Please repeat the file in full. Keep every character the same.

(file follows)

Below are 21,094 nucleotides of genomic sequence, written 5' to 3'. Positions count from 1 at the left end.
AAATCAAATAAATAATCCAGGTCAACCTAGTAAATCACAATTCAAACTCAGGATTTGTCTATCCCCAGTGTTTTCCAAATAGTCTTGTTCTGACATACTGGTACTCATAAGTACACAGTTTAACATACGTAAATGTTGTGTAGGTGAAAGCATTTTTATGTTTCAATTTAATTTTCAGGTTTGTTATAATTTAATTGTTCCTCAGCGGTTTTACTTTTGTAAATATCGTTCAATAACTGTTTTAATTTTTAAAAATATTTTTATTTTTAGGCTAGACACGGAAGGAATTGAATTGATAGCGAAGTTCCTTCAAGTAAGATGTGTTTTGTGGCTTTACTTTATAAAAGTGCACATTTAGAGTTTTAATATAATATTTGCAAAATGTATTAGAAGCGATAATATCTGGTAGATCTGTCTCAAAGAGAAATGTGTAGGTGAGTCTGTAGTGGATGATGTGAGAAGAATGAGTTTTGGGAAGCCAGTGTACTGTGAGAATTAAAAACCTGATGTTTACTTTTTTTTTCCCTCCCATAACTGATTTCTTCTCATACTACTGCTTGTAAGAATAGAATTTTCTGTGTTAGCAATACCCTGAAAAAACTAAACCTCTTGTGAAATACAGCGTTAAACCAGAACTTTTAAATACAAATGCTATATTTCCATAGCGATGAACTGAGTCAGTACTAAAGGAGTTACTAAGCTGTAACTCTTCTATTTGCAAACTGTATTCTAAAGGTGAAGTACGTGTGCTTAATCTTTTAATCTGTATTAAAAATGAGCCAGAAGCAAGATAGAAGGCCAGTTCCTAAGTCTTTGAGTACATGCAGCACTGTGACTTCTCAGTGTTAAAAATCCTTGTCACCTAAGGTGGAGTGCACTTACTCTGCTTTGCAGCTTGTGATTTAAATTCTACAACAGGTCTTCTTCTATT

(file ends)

Below are 21,094 nucleotides of genomic sequence, written 5' to 3'. Positions count from 1 at the left end.
AAATCAAATAAATAATCCAGGTCAACCTAGTAAATCACAATTCAAACTCAGGATTTGTCTATCCCCAGTGTTTTCCAAATAGTCTTGTTCTGACATACTGGTACTCATAAGTACACAGTTTAACATACGTAAATGTTGTGTAGGTGAAAGCATTTTTATGTTTCAATTTAATTTTCAGGTTTGTTATAATTTAATTGTTCCTCAGCGGTTTTACTTTTGTAAATATCGTTCAATAACTGTTTTAATTTTTAAAAATATTTTTATTTTTAGGCTAGACACGGAAGGAATTGAATTGATAGCGAAGTTCCTTCAAGTAAGATGTGTTTTGTGGCTTTACTTTATAAAAGTGCACATTTAGAGTTTTAATATAATATTTGCAAAATGTATTAGAAGCGATAATATCTGGTAGATCTGTCTCAAAGAGAAATGTGTAGGTGAGTCTGTAGTGGATGATGTGAGAAGAATGAGTTTTGGGAAGCCAGTGTACTGTGAGAATTAAAAACCTGATGTTTACTTTTTTTTTCCCTCCCATAACTGATTTCTTCTCATACTACTGCTTGTAAGAATAGAATTTTCTGTGTTAGCAATACCCTGAAAAAACTAAACCTCTTGTGAAATACAGCGTTAAACCAGAACTTTTAAATACAAATGCTATATTTCCATAGCGATGAACTGAGTCAGTACTAAAGGAGTTACTAAGCTGTAACTCTTCTATTTGCAAACTGTATTCTAAAGGTGAAGTACGTGTGCTTAATCTTTTAATCTGTATTAAAAATGAGCCAGAAGCAAGATAGAAGGCCAGTTCCTAAGTCTTTGAGTACATGCAGCACTGTGACTTCTCAGTGTTAAAAATCCTTGTCACCTAAGGTGGAGTGCACTTACTCTGCTTTGCAGCTTGTGATTTAAATTCTACAACAGGTCTTCTTCTATT